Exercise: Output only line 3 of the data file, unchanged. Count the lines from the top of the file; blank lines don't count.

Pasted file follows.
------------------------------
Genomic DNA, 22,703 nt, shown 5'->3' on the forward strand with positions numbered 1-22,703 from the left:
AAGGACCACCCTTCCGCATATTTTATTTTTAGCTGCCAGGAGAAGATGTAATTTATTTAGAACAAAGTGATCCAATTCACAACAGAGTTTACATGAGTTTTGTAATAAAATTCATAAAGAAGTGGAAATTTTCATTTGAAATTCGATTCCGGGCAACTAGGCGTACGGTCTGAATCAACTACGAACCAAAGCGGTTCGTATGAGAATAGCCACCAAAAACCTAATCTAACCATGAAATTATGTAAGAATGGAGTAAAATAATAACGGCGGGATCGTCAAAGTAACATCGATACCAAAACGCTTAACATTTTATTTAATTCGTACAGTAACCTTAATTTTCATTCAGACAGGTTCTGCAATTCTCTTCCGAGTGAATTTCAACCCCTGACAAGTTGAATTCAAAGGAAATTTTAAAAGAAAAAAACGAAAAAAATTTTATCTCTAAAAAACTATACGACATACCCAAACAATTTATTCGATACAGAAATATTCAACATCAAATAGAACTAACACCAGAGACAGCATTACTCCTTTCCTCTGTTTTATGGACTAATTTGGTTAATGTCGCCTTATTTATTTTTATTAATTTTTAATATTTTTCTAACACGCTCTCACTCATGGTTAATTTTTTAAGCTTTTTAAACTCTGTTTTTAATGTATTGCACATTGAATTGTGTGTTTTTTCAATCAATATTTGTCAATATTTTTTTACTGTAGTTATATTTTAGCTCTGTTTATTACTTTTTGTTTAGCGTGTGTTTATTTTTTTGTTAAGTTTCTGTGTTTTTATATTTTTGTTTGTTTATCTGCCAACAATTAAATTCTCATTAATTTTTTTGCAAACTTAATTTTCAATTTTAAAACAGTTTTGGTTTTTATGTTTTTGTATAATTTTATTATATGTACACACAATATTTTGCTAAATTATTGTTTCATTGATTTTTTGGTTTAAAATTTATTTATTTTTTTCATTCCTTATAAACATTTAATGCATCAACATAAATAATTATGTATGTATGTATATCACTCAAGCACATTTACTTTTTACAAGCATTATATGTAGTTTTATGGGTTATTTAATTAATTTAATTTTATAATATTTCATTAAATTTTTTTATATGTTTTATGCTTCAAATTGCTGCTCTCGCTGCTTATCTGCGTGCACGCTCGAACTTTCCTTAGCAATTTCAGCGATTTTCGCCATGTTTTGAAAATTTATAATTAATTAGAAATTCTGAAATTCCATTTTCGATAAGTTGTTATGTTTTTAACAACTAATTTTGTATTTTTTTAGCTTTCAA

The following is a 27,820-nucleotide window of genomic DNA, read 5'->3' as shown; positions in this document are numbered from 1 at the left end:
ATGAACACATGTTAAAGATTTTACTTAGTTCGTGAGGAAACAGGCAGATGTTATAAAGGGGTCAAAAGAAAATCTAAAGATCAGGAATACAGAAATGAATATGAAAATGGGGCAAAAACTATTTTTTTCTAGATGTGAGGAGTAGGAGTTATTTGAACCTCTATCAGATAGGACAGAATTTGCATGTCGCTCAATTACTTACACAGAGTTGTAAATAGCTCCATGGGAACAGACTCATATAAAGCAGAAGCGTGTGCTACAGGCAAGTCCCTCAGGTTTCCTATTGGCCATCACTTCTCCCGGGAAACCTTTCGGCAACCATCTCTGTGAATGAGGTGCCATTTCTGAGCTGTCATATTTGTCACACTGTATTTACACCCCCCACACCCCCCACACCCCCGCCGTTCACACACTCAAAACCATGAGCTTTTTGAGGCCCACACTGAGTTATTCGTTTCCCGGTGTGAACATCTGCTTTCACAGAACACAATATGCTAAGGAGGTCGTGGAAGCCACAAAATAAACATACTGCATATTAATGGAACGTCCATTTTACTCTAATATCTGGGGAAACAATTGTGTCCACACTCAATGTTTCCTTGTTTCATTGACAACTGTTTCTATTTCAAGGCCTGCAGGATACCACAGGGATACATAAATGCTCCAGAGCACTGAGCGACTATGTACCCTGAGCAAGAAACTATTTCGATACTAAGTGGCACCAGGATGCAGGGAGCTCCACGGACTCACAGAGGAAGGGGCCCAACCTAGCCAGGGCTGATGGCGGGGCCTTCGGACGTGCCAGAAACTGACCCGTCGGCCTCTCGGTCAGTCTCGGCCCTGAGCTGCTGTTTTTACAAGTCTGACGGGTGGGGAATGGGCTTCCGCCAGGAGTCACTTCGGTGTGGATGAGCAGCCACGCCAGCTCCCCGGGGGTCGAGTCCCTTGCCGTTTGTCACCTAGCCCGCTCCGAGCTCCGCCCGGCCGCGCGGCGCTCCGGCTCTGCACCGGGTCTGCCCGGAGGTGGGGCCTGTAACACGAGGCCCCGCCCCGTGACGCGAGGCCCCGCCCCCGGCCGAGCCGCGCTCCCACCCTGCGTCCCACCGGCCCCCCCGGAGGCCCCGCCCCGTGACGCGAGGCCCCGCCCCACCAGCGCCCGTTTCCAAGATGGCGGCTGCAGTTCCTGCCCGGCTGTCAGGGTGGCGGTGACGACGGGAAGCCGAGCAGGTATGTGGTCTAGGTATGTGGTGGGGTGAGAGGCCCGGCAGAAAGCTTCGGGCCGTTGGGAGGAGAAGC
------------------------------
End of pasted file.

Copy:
The following is a 27,820-nucleotide window of genomic DNA, read 5'->3' as shown; positions in this document are numbered from 1 at the left end: